‘Dead Man’s Pop:’ a reissue, a reckoning, a resurrection.
Mike Donovan | Tuesday, October 1, 2019
Paul Westerberg’s voice dwells in the sore-throated dissatisfaction of an exaggerated sigh: hot air, comforting the mouth of a man with not much else to his name, save some warmhearted whiskers. It was a voice strained to all ends in its youth — “shiftless when … idle,” not too fond of “school” — but allowed rest as its owner’s sensitivities grew, a “regular” fixture among crowds huddled beneath the “skyway” or kissing “on the bus.” And it was a voice deserving of its cult following — at least until its 1989 misstep “Don’t Tell A Soul.” “I’ll Be You,” it said, addressing the mainline power poppers of its day. It got rid of its edges, its grooves, became smooth, all the while singing, “I’ll Be You.”
Thanks in part to the unrecognizable polish on Westerberg’s voice, “Don’t Tell a Soul” earned its title, crystallizing a reputation as the unutterable element of the Replacement’s catalogue. Don’t tell a soul, fans said. The Replacements sold out! Don’t tell a soul. The ’Mats have gone soulless. At these pronunciations, the fans went headlong into the ’90s where they rolled around on fresh Pavement and booked suites in the Neutral Milk Hotel. As far as they knew, Paul was dead.
Three decades later, the autopsy results have finally surfaced — a reissue, a reckoning, “Dead Man’s Pop.”
Peeling back the disgustingly shiny skin covering the 1989 record’s corpse (gloss courtesy of late ’80s hitmaker Chris Lord-Alge), “Dead Man’s Pop” finds good bones in Westerberg’s songwriting, perhaps the best to his career. His tracks, previously suffocating under the weight of Lord-Alge metallic sheen, now have space to breath. Re-packaged in the off-the-cuff recording style of “Don’t Tell a Soul’s” initial producer, Matt Wallace (who gave up his job to Lord-Alge before the LP’s release), they’ve regained the smell of barrooms and bendy roads synonymous with a ‘Mats record.
The Wallace mix of album opener, “Talent Show,” spearheads ”Don’t Tell a Soul’s“ posthumous return to form, swapping Lorde-Alge’s skinny boy droll for loose guitars, meaty drums and a glorious mid-song screw-up. A deglamorized rendition of the ’Mats only (sorta) big charting hit, “I’ll Be You” follows on “Talent Show’s” heels, continuing the resurrection chant.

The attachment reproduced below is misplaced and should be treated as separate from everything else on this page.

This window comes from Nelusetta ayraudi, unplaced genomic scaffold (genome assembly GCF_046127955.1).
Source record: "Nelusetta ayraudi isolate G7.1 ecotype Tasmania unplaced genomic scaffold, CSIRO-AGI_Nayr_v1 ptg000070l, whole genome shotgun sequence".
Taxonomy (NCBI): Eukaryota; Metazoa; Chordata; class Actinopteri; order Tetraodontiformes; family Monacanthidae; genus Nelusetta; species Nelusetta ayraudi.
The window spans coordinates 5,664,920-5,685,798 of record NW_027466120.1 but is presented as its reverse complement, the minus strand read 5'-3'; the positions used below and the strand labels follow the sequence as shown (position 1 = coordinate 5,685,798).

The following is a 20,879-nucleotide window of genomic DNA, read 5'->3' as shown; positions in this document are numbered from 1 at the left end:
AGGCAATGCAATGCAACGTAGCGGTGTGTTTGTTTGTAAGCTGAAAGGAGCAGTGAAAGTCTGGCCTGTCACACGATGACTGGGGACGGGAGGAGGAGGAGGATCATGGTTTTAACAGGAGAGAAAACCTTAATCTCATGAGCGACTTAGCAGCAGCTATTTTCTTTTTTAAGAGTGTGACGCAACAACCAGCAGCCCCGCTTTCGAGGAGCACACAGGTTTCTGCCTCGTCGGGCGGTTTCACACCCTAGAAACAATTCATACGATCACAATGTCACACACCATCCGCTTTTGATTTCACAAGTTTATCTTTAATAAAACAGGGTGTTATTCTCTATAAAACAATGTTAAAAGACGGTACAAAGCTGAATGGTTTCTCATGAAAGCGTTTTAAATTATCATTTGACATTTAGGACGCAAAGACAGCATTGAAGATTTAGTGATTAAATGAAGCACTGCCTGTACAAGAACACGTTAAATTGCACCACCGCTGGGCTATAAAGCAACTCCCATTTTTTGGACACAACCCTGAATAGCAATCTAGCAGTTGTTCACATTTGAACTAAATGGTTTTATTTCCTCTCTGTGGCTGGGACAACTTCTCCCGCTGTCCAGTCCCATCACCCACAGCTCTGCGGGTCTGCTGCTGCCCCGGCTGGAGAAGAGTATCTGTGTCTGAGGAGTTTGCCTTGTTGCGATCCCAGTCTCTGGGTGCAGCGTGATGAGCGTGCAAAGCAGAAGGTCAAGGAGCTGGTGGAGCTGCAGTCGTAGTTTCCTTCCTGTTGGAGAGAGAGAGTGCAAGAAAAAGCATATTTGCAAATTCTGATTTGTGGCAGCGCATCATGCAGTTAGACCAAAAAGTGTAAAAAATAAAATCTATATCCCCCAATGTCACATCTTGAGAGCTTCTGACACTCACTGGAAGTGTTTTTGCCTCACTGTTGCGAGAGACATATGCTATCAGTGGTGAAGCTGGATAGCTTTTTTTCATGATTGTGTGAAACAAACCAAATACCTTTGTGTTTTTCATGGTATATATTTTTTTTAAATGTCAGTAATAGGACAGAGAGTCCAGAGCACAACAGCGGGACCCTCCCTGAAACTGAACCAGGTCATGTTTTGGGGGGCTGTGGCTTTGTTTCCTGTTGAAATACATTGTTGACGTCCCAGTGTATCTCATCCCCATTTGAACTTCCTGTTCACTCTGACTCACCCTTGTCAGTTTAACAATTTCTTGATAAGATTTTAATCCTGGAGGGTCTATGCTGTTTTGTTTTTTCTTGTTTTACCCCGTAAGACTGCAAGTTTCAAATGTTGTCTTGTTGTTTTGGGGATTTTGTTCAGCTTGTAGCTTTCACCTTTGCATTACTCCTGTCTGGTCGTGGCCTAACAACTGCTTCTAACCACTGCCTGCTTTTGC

But “Dead Man’s Pop” only really comes to life on disc two with the appearance of “Portland (Alternative Mix)” — a jangle pop masterstroke erected, dissected and torn to shreds during the infamous Bearsville recording sessions. From “Portland” onward, “Dead Man’s Pop” descends into the bowels of “Don’t Tell a Soul’s” genesis, digging up such gems as “We Know the Night” (a bumbling piano ballad recorded several times over folk-hero Tom Waits) and “Gudbuy’ T’Jane,” a sloppy love-letter to the barstool bravado of acts like Johnny Thunders and NRBQ.
Discs three and four, which document an uncharacteristically tight live show at the University of Wisconsin, offer the set’s reanimated corpses room to wander among the band’s most beloved songs — “I Will Dare,” “Bastards of Young,” “Color Me Impressed,” “Can’t Hardly Wait,” “Answering Machine” and others. Though these recordings don’t rumble with the lawless thunder captured on “Live at Maxwell’s” or shiver with the sensitivity of Westerberg’s countless acoustic outtakes, they do manage to tell a ’Mats story not yet told: that of young discontents letting out one final, dissatisfied sigh before encroaching adulthood squeezes their act lifeless. The tale’s worth a listen.
Album: “Dead Man’s Pop”
Band: The Replacements
Label: Sire Records
Favorite Tracks: “Portland (Alternative Mix),” “Talent Show (Matt Wallace Mix),” “We Know the Night (feat. Tom Waits)”
If You Like: Big Star, Tom Waits, R.E.M
Shamrocks: 5 out of 5